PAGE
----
Over twenty years of effort by the French ended in failure. Over 20,000 men died of yellow fever and malaria in the effort. 800,000 investors were wiped out. The de Lesseps were prosecuted in a huge bribery scandal. Even the late involvement of Gustave Eiffel could not save it. A new company took over in 1894, the same year Ferdinand de Lesseps died, and kept what was built in saleable condition. Eventually the American government took over in 1904 and finished the canal in 1914.
The Americans took a different approach to the French. They maintained and expanded the work done on the Culebra Cut which runs for nine miles from the Chagres River (Gamboa on the map) to where today’s Pedro Miguel Locks (not far east of the Milaflores Locks) are located. But they dammed up the river in 1906 at the Atlantic Ocean, creating the largest dam and the largest man-made lake in the world at the time. Most of the distance traveled through the Panama Canal goes over the Gatun Lake and a section of the Chagres River.
The original locks have two channels, one going in each direction. A parallel set has recently been built to accommodate larger ships. They were opened in 2016. We took the old set of locks, the original Panama canal.
The operation of the locks is impressive. The Gatun Locks raises ships 85 feet above sea level in three stages to reach Gatun Lake. Below is a video of the gates closing behind us at the first lock.
After the gates are closed, water is allowed into the lock to raise the ship to the next level. The water flow is quite swift and you can actually see it going up. The video below captures the water flowing. Watch the water level against the lock gate to see how quickly it rises.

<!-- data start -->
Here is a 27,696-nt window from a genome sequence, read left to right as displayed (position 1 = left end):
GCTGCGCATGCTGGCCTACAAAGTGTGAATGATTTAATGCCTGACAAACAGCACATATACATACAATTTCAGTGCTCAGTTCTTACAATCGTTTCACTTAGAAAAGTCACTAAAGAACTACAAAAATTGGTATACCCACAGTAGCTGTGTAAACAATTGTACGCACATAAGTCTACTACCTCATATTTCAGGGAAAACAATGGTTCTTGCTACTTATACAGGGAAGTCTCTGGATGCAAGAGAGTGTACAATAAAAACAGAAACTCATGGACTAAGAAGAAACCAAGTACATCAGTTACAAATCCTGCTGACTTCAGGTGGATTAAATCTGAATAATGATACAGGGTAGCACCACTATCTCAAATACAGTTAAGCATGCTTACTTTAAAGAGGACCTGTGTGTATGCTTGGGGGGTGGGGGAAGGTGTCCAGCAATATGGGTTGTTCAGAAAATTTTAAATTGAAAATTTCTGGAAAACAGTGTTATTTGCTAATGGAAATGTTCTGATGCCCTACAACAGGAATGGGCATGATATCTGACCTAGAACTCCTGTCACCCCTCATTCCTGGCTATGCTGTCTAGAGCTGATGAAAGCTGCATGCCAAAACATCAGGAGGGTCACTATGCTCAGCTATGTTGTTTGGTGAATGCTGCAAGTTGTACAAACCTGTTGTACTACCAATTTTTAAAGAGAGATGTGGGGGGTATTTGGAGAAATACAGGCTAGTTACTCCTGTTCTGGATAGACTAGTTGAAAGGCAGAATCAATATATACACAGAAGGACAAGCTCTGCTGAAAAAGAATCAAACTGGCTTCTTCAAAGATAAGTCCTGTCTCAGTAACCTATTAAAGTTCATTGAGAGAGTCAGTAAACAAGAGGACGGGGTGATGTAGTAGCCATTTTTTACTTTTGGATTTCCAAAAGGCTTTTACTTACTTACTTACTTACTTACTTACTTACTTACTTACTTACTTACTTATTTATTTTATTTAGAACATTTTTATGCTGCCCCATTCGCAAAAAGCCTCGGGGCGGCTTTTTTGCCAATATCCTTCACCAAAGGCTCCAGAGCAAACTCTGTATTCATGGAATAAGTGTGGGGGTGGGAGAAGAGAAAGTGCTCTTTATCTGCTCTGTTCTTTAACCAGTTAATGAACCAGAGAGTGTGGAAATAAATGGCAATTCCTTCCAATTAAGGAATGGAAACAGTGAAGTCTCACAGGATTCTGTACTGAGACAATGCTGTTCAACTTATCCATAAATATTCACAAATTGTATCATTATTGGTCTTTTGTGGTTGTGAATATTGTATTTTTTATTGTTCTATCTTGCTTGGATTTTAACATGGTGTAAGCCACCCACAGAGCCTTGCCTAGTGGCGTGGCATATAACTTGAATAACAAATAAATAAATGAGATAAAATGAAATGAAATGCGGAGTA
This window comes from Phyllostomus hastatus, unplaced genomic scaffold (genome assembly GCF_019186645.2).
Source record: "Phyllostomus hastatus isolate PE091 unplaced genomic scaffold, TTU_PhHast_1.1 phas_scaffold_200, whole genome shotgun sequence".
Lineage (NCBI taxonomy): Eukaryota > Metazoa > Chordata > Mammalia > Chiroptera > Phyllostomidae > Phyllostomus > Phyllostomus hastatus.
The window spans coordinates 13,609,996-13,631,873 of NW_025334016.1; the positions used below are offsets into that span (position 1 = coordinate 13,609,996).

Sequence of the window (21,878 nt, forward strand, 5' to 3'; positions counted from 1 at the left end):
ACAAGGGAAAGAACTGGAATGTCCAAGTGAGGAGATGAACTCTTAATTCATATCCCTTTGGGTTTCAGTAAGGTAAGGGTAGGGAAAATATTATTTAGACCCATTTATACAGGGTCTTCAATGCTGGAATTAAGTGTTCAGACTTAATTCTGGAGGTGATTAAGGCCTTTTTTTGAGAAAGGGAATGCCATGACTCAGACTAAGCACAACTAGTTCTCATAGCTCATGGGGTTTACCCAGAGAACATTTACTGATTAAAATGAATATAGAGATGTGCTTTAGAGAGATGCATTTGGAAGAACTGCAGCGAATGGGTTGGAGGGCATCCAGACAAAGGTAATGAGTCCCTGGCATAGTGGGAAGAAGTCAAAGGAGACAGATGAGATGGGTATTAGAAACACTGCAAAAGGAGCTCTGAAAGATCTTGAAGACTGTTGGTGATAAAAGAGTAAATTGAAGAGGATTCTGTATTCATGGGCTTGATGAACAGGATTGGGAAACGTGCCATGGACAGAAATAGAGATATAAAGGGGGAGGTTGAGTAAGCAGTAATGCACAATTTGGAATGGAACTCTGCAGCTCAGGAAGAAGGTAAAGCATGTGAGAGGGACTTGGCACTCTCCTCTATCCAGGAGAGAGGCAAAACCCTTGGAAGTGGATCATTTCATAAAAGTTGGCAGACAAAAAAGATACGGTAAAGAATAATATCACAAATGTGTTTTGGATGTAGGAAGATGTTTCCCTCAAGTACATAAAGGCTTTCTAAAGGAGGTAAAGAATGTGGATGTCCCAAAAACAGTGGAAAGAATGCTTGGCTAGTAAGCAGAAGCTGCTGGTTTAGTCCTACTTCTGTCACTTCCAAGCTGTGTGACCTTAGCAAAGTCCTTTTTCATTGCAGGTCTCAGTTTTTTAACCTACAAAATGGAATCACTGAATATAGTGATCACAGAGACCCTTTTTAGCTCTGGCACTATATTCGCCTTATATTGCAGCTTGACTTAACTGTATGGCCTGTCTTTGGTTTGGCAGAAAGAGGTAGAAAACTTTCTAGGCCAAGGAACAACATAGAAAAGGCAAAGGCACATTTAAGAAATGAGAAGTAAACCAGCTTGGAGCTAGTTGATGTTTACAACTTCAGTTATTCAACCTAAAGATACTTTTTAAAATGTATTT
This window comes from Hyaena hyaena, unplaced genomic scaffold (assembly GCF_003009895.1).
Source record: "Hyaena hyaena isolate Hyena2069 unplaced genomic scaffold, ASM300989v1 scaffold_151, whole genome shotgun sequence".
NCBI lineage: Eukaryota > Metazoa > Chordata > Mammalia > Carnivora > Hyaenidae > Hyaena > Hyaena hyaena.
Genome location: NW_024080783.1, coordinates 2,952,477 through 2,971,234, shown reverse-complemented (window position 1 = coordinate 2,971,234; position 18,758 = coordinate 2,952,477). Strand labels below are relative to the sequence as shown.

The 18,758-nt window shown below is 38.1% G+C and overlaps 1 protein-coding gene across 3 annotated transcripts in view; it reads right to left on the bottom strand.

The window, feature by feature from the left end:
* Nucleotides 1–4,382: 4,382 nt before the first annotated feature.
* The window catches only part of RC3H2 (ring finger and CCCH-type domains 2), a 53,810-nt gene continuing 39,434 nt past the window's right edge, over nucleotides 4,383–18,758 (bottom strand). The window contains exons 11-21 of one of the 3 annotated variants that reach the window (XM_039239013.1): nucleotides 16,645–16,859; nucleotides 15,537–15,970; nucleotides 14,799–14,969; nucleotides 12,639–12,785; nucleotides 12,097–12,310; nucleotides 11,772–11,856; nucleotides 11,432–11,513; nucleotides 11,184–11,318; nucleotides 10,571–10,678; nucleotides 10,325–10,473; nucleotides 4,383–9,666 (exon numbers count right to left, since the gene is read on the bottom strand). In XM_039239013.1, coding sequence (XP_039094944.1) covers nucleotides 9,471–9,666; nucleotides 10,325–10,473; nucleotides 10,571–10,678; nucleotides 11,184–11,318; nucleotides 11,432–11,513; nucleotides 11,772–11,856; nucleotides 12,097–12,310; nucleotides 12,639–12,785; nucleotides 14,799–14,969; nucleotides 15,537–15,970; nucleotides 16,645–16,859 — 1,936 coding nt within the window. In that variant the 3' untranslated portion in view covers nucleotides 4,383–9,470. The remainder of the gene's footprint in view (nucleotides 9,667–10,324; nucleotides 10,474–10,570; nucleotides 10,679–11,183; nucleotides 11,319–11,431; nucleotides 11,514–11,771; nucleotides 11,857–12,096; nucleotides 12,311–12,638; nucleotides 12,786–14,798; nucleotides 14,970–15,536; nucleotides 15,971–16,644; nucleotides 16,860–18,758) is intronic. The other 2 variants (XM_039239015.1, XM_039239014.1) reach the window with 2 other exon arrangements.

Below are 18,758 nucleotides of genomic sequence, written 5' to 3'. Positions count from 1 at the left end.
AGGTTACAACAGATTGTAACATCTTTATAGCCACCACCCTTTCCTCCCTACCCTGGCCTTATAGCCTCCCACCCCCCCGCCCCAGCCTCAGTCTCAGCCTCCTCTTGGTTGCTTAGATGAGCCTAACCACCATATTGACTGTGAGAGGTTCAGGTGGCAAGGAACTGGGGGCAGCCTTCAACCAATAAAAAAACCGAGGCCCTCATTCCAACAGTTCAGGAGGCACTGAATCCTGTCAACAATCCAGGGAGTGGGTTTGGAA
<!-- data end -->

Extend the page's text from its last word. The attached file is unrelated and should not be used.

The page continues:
Ships do not go through the Panama Canal’s locks on their own power. They are towed through the locks by train locomotives known as mules. Two mules on each side, fore and aft, tow the vessel.
As vessel traffic is in both directions, we entered the middle lock at the same time that a ship going in that opposite direction entered. The video below shows our ship and the cargo vessel Chasselas passing each other as we enter the middle locks.
About a thousand ships passed through the canal the first year it opened. In 2008, 14,702 ships passed through. It brings in revenue of $2 billion a year on costs of just $600 million. The Americans retained control of the canal until it was handed over to Panama in 1999. The treaty stipulates that the U.S. retains “the permanent right to defend the canal from any threat that might interfere with its continued neutral service to ships of all nations.” Panama has complete control over operations and has, in fact, expanded and improved the canal’s operations since taking control.